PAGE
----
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The bead game is underdevelopment, however part of the function of the game comes from clicking the forward and back links above and from game players sending in Remarks.
Ontogeny of Information
There is new language available that helps one talk about the "ontogeny of information" (see "The Ontogeny of Information, by Susan Oyama, 2000.) The core notion is that measurement is made by biological systems. The machinery for making measurement is already present in physical systems where change in internal states is facilitated by memory and anticipation. Memory and anticipation is secondary to a perceptual measurement (Kugler, private communication).
"Structural coupling" is a term used by the two Chilean neurobiologists Humberto Maturana and Francisco Varela (see "The Tree of Knowledge" 1987). This structural coupling forms a "closed" system that involves the internal endophysics of anatomic, metabolic, and even quantum mechanical interaction. (Why not?)
The coupling is between this endophysics and the exophysics of an environment. Action and perception operate within this structural coupling. Action/perception cycles within a structural coupling are the cause of our perception, of self and of environment.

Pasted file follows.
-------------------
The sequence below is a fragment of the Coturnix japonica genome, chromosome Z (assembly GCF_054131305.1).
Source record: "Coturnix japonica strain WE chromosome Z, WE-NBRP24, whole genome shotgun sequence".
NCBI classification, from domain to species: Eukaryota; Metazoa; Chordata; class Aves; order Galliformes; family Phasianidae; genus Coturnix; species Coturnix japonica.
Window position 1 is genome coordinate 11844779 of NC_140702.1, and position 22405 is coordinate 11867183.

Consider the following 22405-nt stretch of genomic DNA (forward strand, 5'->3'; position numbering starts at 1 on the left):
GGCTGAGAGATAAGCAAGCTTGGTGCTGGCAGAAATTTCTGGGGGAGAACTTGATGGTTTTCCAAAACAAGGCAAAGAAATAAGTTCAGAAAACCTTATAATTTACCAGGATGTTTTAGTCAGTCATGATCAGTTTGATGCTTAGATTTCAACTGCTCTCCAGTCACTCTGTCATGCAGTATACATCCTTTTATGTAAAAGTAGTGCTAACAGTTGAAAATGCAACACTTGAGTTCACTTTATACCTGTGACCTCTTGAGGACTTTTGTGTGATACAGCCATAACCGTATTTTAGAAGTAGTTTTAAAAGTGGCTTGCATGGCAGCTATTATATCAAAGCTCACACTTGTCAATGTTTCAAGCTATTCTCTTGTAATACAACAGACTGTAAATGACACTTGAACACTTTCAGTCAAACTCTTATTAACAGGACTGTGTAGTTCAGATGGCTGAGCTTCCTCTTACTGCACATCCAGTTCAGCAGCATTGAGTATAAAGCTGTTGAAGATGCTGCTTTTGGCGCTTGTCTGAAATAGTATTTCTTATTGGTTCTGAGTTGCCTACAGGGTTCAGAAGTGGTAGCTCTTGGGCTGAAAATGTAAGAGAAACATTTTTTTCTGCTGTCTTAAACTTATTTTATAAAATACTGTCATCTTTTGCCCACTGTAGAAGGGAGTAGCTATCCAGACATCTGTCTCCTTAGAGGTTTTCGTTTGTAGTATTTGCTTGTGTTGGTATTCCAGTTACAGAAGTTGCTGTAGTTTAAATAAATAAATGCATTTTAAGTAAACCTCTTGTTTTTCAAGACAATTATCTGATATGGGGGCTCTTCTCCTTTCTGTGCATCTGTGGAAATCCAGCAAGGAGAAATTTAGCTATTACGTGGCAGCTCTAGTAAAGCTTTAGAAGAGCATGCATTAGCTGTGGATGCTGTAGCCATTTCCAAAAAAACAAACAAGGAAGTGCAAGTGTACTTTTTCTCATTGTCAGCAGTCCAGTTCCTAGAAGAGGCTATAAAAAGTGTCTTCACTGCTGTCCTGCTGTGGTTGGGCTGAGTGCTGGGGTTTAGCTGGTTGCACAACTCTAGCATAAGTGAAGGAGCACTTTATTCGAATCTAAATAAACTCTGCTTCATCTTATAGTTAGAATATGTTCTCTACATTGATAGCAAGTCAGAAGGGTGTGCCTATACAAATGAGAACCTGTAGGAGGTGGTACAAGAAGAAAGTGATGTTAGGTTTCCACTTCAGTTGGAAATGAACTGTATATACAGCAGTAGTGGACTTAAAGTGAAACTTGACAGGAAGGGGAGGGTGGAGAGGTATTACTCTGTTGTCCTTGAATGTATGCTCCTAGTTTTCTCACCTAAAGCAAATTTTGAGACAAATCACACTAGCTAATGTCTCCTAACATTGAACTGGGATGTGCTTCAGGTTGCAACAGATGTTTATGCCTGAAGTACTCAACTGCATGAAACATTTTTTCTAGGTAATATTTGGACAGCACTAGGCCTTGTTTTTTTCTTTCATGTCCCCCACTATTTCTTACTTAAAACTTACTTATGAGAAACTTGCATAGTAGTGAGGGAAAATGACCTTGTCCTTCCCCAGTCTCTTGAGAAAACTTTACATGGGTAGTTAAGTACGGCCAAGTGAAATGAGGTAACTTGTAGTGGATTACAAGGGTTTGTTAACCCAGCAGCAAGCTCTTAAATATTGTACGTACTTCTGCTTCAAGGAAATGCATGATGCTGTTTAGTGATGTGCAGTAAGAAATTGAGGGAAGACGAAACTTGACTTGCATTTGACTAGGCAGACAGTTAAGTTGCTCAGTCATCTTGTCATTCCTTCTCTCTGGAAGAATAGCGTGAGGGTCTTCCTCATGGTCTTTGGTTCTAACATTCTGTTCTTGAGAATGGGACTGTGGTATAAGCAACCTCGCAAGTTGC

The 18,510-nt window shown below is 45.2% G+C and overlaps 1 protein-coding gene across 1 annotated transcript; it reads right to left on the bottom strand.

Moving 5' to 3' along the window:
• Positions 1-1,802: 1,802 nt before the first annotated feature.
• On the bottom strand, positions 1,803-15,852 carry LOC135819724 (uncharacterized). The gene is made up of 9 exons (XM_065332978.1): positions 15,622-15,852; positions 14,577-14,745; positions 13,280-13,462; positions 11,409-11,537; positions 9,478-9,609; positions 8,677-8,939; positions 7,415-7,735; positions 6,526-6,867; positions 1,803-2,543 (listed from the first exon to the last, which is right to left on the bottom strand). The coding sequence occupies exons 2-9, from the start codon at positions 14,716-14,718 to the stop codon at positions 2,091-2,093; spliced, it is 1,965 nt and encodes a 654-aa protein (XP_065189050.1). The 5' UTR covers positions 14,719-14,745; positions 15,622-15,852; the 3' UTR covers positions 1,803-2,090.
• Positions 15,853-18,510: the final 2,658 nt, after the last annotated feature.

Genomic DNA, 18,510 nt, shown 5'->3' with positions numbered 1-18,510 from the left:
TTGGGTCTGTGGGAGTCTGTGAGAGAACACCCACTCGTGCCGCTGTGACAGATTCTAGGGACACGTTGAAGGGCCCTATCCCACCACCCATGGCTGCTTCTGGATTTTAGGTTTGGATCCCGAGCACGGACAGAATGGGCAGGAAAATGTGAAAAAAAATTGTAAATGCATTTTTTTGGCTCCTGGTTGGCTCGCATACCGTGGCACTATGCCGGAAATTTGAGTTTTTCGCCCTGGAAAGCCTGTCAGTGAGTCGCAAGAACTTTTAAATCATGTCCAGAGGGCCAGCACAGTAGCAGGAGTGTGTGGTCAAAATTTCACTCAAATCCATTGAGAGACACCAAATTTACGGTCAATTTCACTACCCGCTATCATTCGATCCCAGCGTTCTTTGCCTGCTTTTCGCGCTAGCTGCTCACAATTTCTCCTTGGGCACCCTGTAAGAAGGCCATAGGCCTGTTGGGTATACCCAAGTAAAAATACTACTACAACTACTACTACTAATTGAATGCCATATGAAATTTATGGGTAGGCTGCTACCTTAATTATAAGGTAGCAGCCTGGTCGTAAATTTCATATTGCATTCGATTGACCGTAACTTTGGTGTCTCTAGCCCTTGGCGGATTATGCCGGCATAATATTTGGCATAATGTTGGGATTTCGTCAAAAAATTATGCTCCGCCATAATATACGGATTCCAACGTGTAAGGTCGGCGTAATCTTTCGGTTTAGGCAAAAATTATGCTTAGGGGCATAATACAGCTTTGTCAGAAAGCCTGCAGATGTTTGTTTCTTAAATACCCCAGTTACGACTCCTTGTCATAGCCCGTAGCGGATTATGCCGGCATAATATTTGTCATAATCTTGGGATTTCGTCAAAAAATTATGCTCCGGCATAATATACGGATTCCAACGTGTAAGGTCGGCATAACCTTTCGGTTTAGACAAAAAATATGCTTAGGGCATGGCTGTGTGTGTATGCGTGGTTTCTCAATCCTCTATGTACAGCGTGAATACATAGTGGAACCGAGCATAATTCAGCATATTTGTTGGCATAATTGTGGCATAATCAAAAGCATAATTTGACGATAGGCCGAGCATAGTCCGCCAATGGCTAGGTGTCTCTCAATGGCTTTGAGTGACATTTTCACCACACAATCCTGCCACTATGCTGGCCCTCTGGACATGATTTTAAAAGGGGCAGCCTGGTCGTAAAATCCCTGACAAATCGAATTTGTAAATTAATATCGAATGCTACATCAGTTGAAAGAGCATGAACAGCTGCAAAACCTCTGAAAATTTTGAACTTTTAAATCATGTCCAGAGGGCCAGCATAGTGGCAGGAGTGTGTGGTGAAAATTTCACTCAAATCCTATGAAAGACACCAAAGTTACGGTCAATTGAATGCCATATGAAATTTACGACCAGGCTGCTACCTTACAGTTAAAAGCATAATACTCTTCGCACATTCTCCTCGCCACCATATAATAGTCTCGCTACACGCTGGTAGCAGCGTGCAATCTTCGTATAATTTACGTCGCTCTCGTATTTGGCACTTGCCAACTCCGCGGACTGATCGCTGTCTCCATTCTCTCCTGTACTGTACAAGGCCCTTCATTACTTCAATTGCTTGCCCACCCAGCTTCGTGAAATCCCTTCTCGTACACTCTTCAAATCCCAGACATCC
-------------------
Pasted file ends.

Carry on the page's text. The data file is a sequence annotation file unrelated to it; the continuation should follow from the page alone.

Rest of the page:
The structural coupling involves a selective memory of experience. This experience is captured into a phenotype of sorts, a phenotype of how the interaction of a living system and a structured world is revealed within the world. The ontogeny of information is an organization of fragmented experience. Experience is de-structured. The invariance of experience is made available during remembrance. The consequences of interaction are encoded into mechanics that produce states. These states are archetypes, to be substituted for the raw experience when ever possible.
Once the substitution is made the anticipatory system has a known quantity to work with. A tensor calculus can be employed as a control system on the latent relationships exposed by the Latent Semantic Indexing (LSI) process.
The ontogeny of a LSI index on a complex source of data follows the same process. The implementation detail is different, of course, but the steps and stages are the same. Part of the process is algorithmic and part is not algorithmic (see Roger Penrose's work).
So how does the living system make sense of the stream of sensory experience? The answer may be simpler than we expect, and yet somehow more sophisticated. The results must be judged separately from the intricacies of the underlying algorithms and methodologies. If it can be show to work, then people will buy it.
So what then? What can we do if LSI-type indexing is provided on full-text data sources? The answer has to do with anticipation. A control system can be provided that identifies an evaluation of content from large full-text data sources. Eventually, this control system will manipulate the structural coupling between an individual and the indexed data source. (Why not?)